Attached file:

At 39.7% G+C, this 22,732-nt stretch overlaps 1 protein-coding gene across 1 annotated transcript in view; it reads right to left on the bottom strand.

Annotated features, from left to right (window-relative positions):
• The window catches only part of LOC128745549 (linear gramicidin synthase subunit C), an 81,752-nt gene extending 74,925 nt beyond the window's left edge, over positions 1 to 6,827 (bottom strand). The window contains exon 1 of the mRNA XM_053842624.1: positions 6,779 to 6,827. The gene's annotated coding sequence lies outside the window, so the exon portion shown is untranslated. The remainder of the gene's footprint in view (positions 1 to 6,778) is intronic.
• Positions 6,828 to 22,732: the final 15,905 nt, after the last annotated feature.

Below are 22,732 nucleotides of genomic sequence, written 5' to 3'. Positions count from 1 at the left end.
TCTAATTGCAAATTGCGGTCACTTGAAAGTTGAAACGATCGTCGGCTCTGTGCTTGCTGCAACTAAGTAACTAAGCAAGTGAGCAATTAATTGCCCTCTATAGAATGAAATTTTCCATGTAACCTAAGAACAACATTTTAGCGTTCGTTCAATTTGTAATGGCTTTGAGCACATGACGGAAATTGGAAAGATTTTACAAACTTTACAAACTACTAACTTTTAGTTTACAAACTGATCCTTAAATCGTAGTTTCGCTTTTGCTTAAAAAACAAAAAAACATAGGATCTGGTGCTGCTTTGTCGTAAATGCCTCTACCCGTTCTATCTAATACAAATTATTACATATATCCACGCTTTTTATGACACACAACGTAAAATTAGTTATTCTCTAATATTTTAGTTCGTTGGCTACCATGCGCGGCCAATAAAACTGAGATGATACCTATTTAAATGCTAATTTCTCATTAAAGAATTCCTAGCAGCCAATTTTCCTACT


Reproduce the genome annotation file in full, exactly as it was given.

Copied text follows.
At 39.7% G+C, this 22,732-nt stretch overlaps 1 protein-coding gene across 1 annotated transcript in view; it reads right to left on the bottom strand.

Annotated features, from left to right (window-relative positions):
• The window catches only part of LOC128745549 (linear gramicidin synthase subunit C), an 81,752-nt gene extending 74,925 nt beyond the window's left edge, over positions 1 to 6,827 (bottom strand). The window contains exon 1 of the mRNA XM_053842624.1: positions 6,779 to 6,827. The gene's annotated coding sequence lies outside the window, so the exon portion shown is untranslated. The remainder of the gene's footprint in view (positions 1 to 6,778) is intronic.
• Positions 6,828 to 22,732: the final 15,905 nt, after the last annotated feature.

Below are 22,732 nucleotides of genomic sequence, written 5' to 3'. Positions count from 1 at the left end.
TCTAATTGCAAATTGCGGTCACTTGAAAGTTGAAACGATCGTCGGCTCTGTGCTTGCTGCAACTAAGTAACTAAGCAAGTGAGCAATTAATTGCCCTCTATAGAATGAAATTTTCCATGTAACCTAAGAACAACATTTTAGCGTTCGTTCAATTTGTAATGGCTTTGAGCACATGACGGAAATTGGAAAGATTTTACAAACTTTACAAACTACTAACTTTTAGTTTACAAACTGATCCTTAAATCGTAGTTTCGCTTTTGCTTAAAAAACAAAAAAACATAGGATCTGGTGCTGCTTTGTCGTAAATGCCTCTACCCGTTCTATCTAATACAAATTATTACATATATCCACGCTTTTTATGACACACAACGTAAAATTAGTTATTCTCTAATATTTTAGTTCGTTGGCTACCATGCGCGGCCAATAAAACTGAGATGATACCTATTTAAATGCTAATTTCTCATTAAAGAATTCCTAGCAGCCAATTTTCCTACT